The son of an art-maker, born at 1 rue des Artistes in the Montparnasse artist quarter of Paris, Jacques Beltrand was destined for a life in the arts. His father, Tony, taught him at an early age how to make printing blocks, cutting with the grain of panels and across end sections of wood. When Jacques joined his father and three younger brothers, Camille, Georges and Marcel in opening a studio in 1896, he surpassed them in his mastery of woodblock printmaking and played a pivotal role in the 20th century revival of the art of the woodcut in France, promoting the use of water-based inks to create subtle color effects in the style of Japanese prints.
Beltrand was especially gifted in converting images from other art mediums into woodblock prints for book illustrations. His fine eye for details can be seen in the 1935 woodcut, Christ Healing the Paralytic, where he replicates a mid-16th century Italian print, adding his own camaieu color effects. Beltrand favored this wash-like form of ink application and used it on the magenta robes of Christ the King and the royal blue of France’s monarch-saint, Louis IX in the gallery. Beltrand dismissed the notion he was a mere copyist, engaged in “a servile art.” As he explained in a 1938 essay on woodblock art: “While obeying a conception which is foreign to it, it creates anew by new means…obtained by the handling of the chisel.”
The master printmaker in wood formed an especially close relationship with Maurice Denis, a prime mover on the early 20th century French sacred art scene. Beltrand collaborated with Denis in turning his original designs into woodblock illustrations for 23 publications, including The Little Flowers of St. Francis of Assisi (1919) and The Book of Tobias (1929) in the Collection library. His color plates for the latter glow like Denis paintings. Beltrand spent holidays at Denis’ summer home in Brittany and created prints to commemorate family milestones like the birth of Jean-Dominique Denis in 1909 and the child’s First Holy Communion, signed with an affectionate dedication to “Petit Poulet (Chicken Little.)”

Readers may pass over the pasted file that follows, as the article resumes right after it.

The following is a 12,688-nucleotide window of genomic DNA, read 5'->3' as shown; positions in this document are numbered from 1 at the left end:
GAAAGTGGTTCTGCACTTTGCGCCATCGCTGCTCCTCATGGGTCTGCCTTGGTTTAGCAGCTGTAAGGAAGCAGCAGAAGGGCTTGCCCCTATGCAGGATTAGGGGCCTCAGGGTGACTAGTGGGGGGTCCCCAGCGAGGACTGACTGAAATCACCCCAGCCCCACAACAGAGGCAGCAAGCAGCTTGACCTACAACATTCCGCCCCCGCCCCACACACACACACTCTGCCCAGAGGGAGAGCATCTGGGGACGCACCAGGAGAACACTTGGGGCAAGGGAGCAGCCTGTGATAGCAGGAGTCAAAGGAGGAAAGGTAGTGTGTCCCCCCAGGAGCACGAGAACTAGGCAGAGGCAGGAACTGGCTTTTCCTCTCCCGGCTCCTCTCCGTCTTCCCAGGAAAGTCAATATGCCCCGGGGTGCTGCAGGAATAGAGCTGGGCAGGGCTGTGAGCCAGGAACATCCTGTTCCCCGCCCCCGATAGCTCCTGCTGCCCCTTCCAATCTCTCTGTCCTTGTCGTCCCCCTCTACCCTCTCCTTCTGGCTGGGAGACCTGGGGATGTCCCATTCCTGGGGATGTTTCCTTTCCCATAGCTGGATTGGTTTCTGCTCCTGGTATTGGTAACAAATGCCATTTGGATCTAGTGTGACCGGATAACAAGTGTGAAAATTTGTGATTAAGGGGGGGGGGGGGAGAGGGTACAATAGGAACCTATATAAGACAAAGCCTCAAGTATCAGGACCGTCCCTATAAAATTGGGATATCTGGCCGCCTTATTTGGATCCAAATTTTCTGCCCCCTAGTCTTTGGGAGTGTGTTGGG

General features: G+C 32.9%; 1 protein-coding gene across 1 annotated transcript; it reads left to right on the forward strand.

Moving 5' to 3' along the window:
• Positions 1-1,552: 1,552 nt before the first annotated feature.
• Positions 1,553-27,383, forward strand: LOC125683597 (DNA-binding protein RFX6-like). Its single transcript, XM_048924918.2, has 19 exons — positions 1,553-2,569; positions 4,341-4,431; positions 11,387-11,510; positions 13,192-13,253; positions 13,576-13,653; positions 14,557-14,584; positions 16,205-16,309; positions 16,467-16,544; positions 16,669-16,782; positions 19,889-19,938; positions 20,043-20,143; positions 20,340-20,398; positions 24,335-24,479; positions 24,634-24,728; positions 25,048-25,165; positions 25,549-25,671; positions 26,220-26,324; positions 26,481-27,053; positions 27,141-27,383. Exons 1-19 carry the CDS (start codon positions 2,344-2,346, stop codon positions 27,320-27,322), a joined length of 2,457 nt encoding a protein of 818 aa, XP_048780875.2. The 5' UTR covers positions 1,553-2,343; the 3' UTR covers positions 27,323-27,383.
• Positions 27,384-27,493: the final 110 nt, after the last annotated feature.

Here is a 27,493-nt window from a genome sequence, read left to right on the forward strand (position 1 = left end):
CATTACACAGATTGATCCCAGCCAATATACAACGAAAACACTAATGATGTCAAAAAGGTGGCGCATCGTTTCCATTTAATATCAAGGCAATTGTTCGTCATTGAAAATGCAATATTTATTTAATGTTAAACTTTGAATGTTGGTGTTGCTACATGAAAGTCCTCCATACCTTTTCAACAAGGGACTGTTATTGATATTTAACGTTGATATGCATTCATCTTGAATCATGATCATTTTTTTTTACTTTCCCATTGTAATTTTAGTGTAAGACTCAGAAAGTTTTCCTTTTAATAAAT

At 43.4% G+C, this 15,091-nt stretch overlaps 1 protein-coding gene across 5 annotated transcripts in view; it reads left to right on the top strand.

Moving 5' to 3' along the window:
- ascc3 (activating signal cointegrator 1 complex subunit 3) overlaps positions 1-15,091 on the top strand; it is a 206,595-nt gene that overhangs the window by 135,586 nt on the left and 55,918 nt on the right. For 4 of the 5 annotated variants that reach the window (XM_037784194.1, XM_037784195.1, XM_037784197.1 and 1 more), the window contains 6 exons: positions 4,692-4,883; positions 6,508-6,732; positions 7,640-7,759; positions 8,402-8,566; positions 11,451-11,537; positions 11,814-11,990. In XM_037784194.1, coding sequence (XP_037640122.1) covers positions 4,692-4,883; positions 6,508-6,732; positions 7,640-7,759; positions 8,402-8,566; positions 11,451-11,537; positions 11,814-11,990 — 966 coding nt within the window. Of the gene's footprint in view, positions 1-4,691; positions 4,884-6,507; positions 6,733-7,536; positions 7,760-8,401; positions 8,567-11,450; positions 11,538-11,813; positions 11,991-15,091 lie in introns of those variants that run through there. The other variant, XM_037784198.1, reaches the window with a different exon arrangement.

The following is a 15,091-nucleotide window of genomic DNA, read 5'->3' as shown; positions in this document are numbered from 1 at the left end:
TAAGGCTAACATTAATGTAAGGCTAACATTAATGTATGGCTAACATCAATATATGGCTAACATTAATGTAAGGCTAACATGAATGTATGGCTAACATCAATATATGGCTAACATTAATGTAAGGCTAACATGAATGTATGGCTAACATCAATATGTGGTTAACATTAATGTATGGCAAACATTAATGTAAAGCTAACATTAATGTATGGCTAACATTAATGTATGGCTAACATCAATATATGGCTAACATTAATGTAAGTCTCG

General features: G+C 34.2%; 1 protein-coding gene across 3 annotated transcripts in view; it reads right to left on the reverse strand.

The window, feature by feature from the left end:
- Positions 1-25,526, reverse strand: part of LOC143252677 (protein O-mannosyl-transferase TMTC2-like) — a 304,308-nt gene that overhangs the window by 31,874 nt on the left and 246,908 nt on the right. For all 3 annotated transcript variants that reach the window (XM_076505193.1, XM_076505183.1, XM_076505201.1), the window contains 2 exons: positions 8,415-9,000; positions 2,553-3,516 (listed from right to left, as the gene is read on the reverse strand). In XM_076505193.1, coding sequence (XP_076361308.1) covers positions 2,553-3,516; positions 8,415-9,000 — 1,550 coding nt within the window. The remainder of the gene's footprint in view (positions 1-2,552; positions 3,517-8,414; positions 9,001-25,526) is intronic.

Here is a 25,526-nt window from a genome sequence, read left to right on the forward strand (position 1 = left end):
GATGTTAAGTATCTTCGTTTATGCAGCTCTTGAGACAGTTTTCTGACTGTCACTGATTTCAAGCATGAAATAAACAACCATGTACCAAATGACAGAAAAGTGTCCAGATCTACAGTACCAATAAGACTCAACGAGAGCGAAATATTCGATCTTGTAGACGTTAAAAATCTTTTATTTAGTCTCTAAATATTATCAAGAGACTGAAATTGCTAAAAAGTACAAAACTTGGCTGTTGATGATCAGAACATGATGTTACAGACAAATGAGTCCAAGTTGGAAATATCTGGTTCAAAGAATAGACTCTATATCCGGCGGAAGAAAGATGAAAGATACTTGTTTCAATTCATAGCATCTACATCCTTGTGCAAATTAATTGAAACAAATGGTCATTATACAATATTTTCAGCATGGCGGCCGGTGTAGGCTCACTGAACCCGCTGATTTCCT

Beltrand was a frontline soldier, wounded by a shell in the opening months of World War I. The restoration of sacred sites damaged in the conflict and the preservation of historic churches was a cause close to his heart, He created the cover art of the ruins of the Abbey of St. Jean-des-Vignes in Soissons for the program of an April 1919 fund-raising concert for "devasted churches" and served in the 1920s as president of The Society of Friends of Cathedrals, making prints promoting A.D.C. group activities in various cathedral towns across France like Rouen. A 1925 color woodcut for the A.D.C. of the pensive Christ awaiting the horrors of Golgotha includes a quotation from the Pensees of French Philosopher Blaise Pascal (1).
Beltrand’s sacred imagery breaks no new ground. His works are conservative in style, evoking masterworks from the past. His Madonna in Blue woodcut suggests gothic sculptures at. Reims Cathedral. A Nativity scene pays homage to the graphic works of the 16th century German Artist Martin Schongauer, while another Virgin Mary and Baby Jesus print recalls the luminous Madonnas of Italian Renaissance Master Sandro Botticelli. The blood-stained face of Christ and the grieving Virgin Mary in his Noyon print bring to mind late medieval variations on the Deposition from the Cross like the Tarascon Pieta.
By 1940, Beltrand was a pillar of the art establishment--a professor at the Ecole des Beaux-Arts, President of the Society of Painter Engravers of France, and Officer of the Legion of Honor. He would be one of only a handful of artists officially condemned after World War II for his “collaboration with the enemy” as an appraiser of art objects looted from Jewish collectors during the Nazi occupation. Beltrand was banned from exhibiting or selling his art for two years. In a reversal typical of postwar France, he was one of the first inductees into the new Order of Arts and Letters, established by the De Gaulle government in 1957.
It is a hard to reconcile the Beltrand who deliberately undervalued stolen Vermeers at the bidding of Hermann Goering with the conservator of cathedrals and “the beautiful soul and first rate artist” warmly remembered for his unstinting help to aspiring art-makers in a 1980 tribute by French Artist Michel Ciry. You cannot fault Ciry for his assessment of the printmaker’s level of craftsmanship. As he wrote: “Beltrand succeeded in making blocks of boxwood vibrate…so much so that it is often difficult to admit that we are in front of wood when we look at one of his proofs, so well did he know how to multiply the resources of this rather ungrateful material, suitable in his hands for all types of graphic design.”
(1)Jesus is alone on the earth, without any one not only to feel and share His suffering, but even to know of it; He and Heaven were alone in that knowledge. From Pensees by Blaise Pascal, Section VII (553)